This article was published on NY Times
The federal judge and legal scholar Guido Calabresi likes to pose a conundrum to his law students. He asks them to imagine a deity coming forth to offer society a wondrous invention, one that would make everyday life more pleasant in almost every way.
This invention comes with a cost, however. In exchange, the deity would choose 1,000 young men and women and strike them dead.
Calabresi then asks the students if they accept the deal. In 30 years of giving the lecture at Yale, the answer is almost always no. At which point he delivers the lesson: “What’s the difference between this and the automobile?”
Modern society is impossible to imagine without the automobile, yet it’s also one of the biggest destroyers of life. In the United States, crashes claim 1,000 lives every nine days. Last year, 40,000 Americans died, about as many as from breast cancer and more than twice as many as from murder.
We put up with these costs because we imagine them as unavoidable human imperfection. We are willing to make some changes, like wearing seatbelts and driving sober, which have caused deaths to decline gradually for decades. But we assume there is no cure. We’ve accepted the deity’s offer: modernity in exchange for 1,000 lives, again and again and again.
The digital revolution, however, is changing the calculation.
It is both making the problem worse and creating a potential solution. First the bad news: Vehicle deaths are surging, up 14 percent in the last two years. It’s the first significant rise in a half century, which qualifies as a public-health emergency. The recent increase, by itself, exceeds the entire annual toll from skin cancer.
The only plausible cause is the texting, calling, watching and posting that people now do while operating a large piece of machinery. Insurers understand that, as The Wall Street Journal reported, and are raising rates.
The stories of individual deaths — and I read many while reporting this column — are awful. They make you think of your family, your friends and, guiltily, your own distracted driving.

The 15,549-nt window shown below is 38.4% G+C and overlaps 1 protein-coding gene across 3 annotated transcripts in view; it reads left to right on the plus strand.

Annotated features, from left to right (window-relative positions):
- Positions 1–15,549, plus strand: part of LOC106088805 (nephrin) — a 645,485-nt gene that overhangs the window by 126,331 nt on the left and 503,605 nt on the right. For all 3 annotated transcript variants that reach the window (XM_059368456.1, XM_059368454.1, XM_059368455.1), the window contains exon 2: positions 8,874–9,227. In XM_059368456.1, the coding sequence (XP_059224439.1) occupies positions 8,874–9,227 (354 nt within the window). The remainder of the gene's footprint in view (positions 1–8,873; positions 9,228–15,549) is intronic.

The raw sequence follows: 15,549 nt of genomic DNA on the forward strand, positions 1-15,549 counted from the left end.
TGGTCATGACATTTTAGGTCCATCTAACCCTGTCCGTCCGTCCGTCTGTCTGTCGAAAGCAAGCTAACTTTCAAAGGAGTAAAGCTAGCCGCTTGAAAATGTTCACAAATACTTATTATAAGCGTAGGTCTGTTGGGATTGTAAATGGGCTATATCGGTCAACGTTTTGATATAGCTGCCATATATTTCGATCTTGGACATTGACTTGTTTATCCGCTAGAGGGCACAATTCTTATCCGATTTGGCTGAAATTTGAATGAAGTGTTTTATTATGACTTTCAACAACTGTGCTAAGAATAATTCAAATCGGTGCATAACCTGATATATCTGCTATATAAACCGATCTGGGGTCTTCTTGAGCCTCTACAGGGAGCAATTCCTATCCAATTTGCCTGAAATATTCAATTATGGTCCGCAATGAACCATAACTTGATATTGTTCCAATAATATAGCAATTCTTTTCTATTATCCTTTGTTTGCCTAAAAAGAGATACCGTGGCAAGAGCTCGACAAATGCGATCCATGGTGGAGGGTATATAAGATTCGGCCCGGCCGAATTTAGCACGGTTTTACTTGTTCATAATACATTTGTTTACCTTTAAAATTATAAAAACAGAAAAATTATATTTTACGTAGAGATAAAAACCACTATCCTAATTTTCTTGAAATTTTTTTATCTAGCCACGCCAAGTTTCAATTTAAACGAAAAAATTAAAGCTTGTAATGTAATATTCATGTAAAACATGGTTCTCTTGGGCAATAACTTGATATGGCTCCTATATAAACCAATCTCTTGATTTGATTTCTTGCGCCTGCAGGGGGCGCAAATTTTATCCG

Five-year-old Moriah Modisette was in her parents’ Toyota Camry near Dallas when a man driving an S.U.V., and using his iPhone, slammed into the Modisettes, killing Moriah.
Megan Goeltz, a pregnant mother of a 3-year-old girl, was in her Ford Fusion at a stop sign in Minnesota when a distracted driver’s car flew over an embankment and crushed her.
Joseph Tikalsky was getting the newspaper out of his mailbox one morning. Ten-year-old Raquel Rosete was walking on the sidewalk. Brittanie Johnson, Brianna Robinson and her sister Jade Robinson, none of whom was yet 20, were passengers returning home from a vacation. Every one of them was killed by a distracted driver.
Unfortunately, stories like these won’t persuade most people to give up distracted driving. We are overconfident about our own driving abilities. (I’m just going to glance at my phone on this straightaway.) And smartphones, with their alerts, are so darn enticing.
“This is a really difficult traffic safety problem, unlike any other one,” says David Teater, a Michigan business executive who became an anti-distraction advocate after his 12-year-old son, Joseph, was killed. Drunken driving and seatbelt-less riding don’t tempt drivers at almost every moment. Phones do.
Like most public-health crises, this one requires a societal solution. Today, not a single state has a sensible law. Most forbid holding a phone while driving, but penalties and enforcement are weak — and hands-free use is still dangerous, studies show. The distraction, not the physical act of holding a phone, creates the problem.
Think of it this way: Allowing hands-free talking and texting is akin to forbidding drivers from getting drunk on liquor yet letting them have a few beers before getting behind the wheel. Some companies, including Exxon Mobil and Johnson & Johnson, have a better approach. They have banned employees from all smartphone use while driving.
The other answer is technology. “There is strong, robust technology available that could solve a lot of the distracted-driving problem immediately,” Teater points out. Apple and wireless phone companies could install a driving mode on phones, much like airplane mode, that would allow only directions, music and podcasts. It would turn on automatically in a moving car (and passengers could override it). The companies’ refusal to do so suggests that they take convenience more seriously than safety.
Long term, technology can also take over more driving duties, like automatic emergency braking. I realize “driverless cars” make many people anxious. But automation has made airplanes vastly safer, and it will for cars, too.
Remember Calabresi’s lesson: Even before distracted driving, cars claimed a toll that would be shocking if it had not become normal. Technology has now given us the choice between making a terrible problem worse and saving a lot of young, healthy lives.